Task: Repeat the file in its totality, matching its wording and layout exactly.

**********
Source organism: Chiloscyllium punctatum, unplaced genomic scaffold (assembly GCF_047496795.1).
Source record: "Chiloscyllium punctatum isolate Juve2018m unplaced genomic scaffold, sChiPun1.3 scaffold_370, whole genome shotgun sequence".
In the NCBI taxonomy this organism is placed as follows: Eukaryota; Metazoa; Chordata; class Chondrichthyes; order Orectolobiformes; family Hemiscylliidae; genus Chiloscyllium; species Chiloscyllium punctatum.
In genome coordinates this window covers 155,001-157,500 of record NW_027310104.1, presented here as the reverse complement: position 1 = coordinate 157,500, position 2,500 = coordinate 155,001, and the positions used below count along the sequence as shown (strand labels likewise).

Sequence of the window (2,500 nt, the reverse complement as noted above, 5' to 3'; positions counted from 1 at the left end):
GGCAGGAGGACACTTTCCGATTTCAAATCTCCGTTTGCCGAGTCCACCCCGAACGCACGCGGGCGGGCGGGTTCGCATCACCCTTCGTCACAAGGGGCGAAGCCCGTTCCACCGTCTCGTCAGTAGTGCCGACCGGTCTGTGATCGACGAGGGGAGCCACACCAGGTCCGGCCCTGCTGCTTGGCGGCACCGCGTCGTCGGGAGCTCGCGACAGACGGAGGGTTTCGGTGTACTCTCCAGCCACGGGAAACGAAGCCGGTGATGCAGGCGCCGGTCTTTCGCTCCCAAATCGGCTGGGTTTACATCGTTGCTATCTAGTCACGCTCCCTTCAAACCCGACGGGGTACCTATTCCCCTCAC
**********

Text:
Source organism: Chiloscyllium punctatum, unplaced genomic scaffold (assembly GCF_047496795.1).
Source record: "Chiloscyllium punctatum isolate Juve2018m unplaced genomic scaffold, sChiPun1.3 scaffold_370, whole genome shotgun sequence".
In the NCBI taxonomy this organism is placed as follows: Eukaryota; Metazoa; Chordata; class Chondrichthyes; order Orectolobiformes; family Hemiscylliidae; genus Chiloscyllium; species Chiloscyllium punctatum.
In genome coordinates this window covers 155,001-157,500 of record NW_027310104.1, presented here as the reverse complement: position 1 = coordinate 157,500, position 2,500 = coordinate 155,001, and the positions used below count along the sequence as shown (strand labels likewise).

Sequence of the window (2,500 nt, the reverse complement as noted above, 5' to 3'; positions counted from 1 at the left end):
GGCAGGAGGACACTTTCCGATTTCAAATCTCCGTTTGCCGAGTCCACCCCGAACGCACGCGGGCGGGCGGGTTCGCATCACCCTTCGTCACAAGGGGCGAAGCCCGTTCCACCGTCTCGTCAGTAGTGCCGACCGGTCTGTGATCGACGAGGGGAGCCACACCAGGTCCGGCCCTGCTGCTTGGCGGCACCGCGTCGTCGGGAGCTCGCGACAGACGGAGGGTTTCGGTGTACTCTCCAGCCACGGGAAACGAAGCCGGTGATGCAGGCGCCGGTCTTTCGCTCCCAAATCGGCTGGGTTTACATCGTTGCTATCTAGTCACGCTCCCTTCAAACCCGACGGGGTACCTATTCCCCTCAC